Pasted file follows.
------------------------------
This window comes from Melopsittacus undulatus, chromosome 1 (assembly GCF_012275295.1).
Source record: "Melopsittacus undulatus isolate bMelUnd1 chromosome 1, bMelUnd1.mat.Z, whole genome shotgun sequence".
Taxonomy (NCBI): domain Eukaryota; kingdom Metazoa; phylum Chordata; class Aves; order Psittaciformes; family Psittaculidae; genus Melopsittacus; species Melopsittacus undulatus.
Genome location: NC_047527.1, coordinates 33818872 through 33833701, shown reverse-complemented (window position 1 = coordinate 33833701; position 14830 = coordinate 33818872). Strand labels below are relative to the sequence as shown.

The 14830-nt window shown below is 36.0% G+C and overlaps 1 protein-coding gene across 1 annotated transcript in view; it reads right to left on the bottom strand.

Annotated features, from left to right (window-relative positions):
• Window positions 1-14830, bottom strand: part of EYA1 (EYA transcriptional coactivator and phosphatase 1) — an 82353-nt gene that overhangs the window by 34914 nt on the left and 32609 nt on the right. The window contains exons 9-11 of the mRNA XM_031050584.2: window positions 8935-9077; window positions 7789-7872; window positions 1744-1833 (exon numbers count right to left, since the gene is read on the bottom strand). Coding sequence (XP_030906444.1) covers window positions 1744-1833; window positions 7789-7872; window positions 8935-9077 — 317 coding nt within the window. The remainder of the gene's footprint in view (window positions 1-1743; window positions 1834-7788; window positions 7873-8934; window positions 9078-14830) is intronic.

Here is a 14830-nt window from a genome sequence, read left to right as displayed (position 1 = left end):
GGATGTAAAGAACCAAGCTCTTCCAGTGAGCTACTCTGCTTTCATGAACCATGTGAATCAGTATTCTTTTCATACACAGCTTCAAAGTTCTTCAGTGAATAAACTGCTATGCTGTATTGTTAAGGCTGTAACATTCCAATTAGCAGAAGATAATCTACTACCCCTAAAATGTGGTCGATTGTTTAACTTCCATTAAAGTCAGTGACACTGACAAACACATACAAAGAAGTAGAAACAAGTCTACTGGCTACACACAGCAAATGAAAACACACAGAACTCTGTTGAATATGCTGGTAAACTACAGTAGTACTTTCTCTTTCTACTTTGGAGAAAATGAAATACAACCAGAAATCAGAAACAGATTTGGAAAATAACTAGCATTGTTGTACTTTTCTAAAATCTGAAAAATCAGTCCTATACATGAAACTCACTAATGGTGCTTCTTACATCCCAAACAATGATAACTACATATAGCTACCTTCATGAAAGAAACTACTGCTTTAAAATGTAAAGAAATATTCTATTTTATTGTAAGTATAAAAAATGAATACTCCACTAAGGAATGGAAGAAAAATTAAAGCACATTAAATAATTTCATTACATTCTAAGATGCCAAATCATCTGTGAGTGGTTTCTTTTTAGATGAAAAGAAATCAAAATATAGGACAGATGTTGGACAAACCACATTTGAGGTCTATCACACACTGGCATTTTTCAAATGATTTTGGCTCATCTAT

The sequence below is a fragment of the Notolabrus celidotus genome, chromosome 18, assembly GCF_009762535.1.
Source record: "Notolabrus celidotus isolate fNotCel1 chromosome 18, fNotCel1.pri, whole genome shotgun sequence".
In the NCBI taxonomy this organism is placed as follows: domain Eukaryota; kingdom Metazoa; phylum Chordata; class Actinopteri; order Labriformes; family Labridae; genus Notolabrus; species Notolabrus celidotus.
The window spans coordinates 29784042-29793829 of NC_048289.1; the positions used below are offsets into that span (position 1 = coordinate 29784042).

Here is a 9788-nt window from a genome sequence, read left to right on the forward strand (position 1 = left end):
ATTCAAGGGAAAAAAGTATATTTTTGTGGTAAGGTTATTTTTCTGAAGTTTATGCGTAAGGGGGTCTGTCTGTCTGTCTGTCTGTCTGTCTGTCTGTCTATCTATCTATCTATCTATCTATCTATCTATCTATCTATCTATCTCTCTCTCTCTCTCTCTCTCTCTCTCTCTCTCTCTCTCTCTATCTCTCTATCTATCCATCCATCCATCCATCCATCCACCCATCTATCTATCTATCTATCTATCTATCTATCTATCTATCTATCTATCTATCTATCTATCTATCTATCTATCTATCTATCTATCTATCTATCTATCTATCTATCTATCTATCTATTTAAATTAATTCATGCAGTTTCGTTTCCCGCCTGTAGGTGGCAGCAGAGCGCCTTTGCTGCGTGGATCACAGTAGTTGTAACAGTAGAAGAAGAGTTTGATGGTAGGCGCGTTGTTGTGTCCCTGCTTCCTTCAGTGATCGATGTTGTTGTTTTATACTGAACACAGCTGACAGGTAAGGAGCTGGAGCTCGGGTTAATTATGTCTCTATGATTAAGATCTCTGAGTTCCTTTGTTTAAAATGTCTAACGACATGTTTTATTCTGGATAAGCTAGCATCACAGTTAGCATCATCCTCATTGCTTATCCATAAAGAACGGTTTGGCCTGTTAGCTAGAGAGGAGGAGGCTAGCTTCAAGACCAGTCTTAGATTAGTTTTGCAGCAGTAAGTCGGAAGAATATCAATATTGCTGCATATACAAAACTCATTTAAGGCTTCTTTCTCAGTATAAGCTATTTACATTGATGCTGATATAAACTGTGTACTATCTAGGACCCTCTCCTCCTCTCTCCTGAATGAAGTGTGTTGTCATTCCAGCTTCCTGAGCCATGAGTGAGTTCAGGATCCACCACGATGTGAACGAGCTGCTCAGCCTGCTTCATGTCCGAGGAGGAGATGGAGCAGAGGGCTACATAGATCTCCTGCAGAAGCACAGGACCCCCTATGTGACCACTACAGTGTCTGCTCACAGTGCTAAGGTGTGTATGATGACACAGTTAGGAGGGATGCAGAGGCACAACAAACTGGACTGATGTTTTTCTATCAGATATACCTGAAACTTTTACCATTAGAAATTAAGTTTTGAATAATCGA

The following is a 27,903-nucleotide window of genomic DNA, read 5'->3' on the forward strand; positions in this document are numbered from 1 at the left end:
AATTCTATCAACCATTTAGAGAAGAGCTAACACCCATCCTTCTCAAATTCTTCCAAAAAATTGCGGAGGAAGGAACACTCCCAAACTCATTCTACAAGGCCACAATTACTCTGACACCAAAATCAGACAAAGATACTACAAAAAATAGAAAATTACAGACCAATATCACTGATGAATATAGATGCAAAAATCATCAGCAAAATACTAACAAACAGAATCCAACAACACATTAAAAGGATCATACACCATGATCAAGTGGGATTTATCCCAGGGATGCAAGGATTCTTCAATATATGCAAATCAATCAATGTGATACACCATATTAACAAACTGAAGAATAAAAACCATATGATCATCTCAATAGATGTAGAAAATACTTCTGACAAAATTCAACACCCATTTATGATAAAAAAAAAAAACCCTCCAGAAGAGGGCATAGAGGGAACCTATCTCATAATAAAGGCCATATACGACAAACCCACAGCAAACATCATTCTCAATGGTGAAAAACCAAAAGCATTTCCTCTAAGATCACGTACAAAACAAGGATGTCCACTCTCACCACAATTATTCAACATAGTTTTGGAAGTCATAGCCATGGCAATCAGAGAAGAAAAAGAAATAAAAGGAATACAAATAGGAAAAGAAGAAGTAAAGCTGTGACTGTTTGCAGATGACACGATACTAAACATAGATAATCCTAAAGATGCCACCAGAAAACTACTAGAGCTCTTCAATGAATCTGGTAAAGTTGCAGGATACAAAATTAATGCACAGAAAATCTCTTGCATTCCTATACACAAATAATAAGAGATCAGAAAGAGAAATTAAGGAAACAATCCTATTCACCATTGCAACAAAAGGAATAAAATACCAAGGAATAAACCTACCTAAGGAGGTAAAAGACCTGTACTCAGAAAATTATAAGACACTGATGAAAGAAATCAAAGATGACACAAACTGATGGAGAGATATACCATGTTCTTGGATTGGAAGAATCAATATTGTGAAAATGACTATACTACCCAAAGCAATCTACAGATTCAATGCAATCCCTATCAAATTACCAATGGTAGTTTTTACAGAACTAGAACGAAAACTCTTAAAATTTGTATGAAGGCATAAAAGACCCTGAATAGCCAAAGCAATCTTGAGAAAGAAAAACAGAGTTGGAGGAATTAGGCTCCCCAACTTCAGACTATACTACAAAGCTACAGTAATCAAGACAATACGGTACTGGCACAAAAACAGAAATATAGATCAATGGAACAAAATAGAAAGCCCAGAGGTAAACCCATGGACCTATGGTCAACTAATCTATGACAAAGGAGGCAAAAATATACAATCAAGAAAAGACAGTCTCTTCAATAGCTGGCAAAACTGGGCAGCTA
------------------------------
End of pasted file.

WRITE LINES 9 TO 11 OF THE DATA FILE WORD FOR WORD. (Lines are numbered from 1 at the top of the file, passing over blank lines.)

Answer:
GGATGTAAAGAACCAAGCTCTTCCAGTGAGCTACTCTGCTTTCATGAACCATGTGAATCAGTATTCTTTTCATACACAGCTTCAAAGTTCTTCAGTGAATAAACTGCTATGCTGTATTGTTAAGGCTGTAACATTCCAATTAGCAGAAGATAATCTACTACCCCTAAAATGTGGTCGATTGTTTAACTTCCATTAAAGTCAGTGACACTGACAAACACATACAAAGAAGTAGAAACAAGTCTACTGGCTACACACAGCAAATGAAAACACACAGAACTCTGTTGAATATGCTGGTAAACTACAGTAGTACTTTCTCTTTCTACTTTGGAGAAAATGAAATACAACCAGAAATCAGAAACAGATTTGGAAAATAACTAGCATTGTTGTACTTTTCTAAAATCTGAAAAATCAGTCCTATACATGAAACTCACTAATGGTGCTTCTTACATCCCAAACAATGATAACTACATATAGCTACCTTCATGAAAGAAACTACTGCTTTAAAATGTAAAGAAATATTCTATTTTATTGTAAGTATAAAAAATGAATACTCCACTAAGGAATGGAAGAAAAATTAAAGCACATTAAATAATTTCATTACATTCTAAGATGCCAAATCATCTGTGAGTGGTTTCTTTTTAGATGAAAAGAAATCAAAATATAGGACAGATGTTGGACAAACCACATTTGAGGTCTATCACACACTGGCATTTTTCAAATGATTTTGGCTCATCTAT

The sequence below is a fragment of the Notolabrus celidotus genome, chromosome 18, assembly GCF_009762535.1.
Source record: "Notolabrus celidotus isolate fNotCel1 chromosome 18, fNotCel1.pri, whole genome shotgun sequence".